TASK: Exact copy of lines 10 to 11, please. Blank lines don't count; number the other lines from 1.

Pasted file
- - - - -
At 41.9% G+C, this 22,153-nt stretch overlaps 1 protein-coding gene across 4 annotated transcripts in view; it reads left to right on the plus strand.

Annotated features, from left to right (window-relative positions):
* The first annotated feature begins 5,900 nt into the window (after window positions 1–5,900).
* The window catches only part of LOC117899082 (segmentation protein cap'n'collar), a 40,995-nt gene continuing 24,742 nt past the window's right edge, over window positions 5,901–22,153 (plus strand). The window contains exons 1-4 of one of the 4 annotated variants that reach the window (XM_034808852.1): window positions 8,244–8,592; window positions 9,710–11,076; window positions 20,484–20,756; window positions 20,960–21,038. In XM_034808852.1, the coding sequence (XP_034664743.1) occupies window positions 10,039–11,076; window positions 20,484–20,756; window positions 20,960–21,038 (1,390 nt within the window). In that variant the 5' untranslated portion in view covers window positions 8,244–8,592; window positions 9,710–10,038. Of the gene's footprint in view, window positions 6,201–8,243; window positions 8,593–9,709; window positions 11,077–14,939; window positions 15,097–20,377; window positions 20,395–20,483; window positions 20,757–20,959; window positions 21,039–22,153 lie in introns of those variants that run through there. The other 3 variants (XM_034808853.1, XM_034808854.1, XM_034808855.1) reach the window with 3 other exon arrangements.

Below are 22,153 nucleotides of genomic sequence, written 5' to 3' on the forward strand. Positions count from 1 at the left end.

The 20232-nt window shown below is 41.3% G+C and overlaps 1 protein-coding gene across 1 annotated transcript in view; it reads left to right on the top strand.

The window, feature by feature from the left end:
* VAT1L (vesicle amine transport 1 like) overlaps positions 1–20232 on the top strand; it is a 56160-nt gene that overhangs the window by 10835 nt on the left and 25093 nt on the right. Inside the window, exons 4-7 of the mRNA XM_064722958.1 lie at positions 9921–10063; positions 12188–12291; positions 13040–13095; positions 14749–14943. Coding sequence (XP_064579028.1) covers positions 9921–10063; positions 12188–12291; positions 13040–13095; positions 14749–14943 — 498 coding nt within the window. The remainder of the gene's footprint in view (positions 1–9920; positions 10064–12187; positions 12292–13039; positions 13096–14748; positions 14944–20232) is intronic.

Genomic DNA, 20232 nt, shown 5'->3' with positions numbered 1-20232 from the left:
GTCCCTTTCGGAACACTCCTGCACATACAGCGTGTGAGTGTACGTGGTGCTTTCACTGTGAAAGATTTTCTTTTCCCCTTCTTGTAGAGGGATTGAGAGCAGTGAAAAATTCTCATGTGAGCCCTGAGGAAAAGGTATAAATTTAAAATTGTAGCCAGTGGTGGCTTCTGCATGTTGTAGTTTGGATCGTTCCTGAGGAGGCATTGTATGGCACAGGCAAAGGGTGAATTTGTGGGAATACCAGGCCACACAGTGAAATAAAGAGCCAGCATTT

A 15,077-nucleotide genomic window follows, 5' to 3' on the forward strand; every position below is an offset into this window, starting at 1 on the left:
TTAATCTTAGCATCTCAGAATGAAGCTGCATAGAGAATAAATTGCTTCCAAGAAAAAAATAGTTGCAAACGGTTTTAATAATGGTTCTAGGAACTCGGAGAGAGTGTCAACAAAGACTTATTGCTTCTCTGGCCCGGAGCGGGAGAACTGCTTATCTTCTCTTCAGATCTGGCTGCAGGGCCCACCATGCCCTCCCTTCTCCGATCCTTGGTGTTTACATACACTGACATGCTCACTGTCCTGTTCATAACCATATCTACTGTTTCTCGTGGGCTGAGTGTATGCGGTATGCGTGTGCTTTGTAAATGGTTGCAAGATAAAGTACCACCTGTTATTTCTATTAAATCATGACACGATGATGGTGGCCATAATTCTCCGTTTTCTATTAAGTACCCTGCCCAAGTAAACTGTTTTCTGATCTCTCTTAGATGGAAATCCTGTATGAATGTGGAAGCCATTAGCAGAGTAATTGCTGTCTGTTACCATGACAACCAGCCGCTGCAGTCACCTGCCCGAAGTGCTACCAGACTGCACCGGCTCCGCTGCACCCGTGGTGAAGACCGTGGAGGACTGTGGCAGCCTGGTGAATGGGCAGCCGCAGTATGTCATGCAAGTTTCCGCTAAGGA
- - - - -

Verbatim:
GTCCCTTTCGGAACACTCCTGCACATACAGCGTGTGAGTGTACGTGGTGCTTTCACTGTGAAAGATTTTCTTTTCCCCTTCTTGTAGAGGGATTGAGAGCAGTGAAAAATTCTCATGTGAGCCCTGAGGAAAAGGTATAAATTTAAAATTGTAGCCAGTGGTGGCTTCTGCATGTTGTAGTTTGGATCGTTCCTGAGGAGGCATTGTATGGCACAGGCAAAGGGTGAATTTGTGGGAATACCAGGCCACACAGTGAAATAAAGAGCCAGCATTT

A 15,077-nucleotide genomic window follows, 5' to 3' on the forward strand; every position below is an offset into this window, starting at 1 on the left: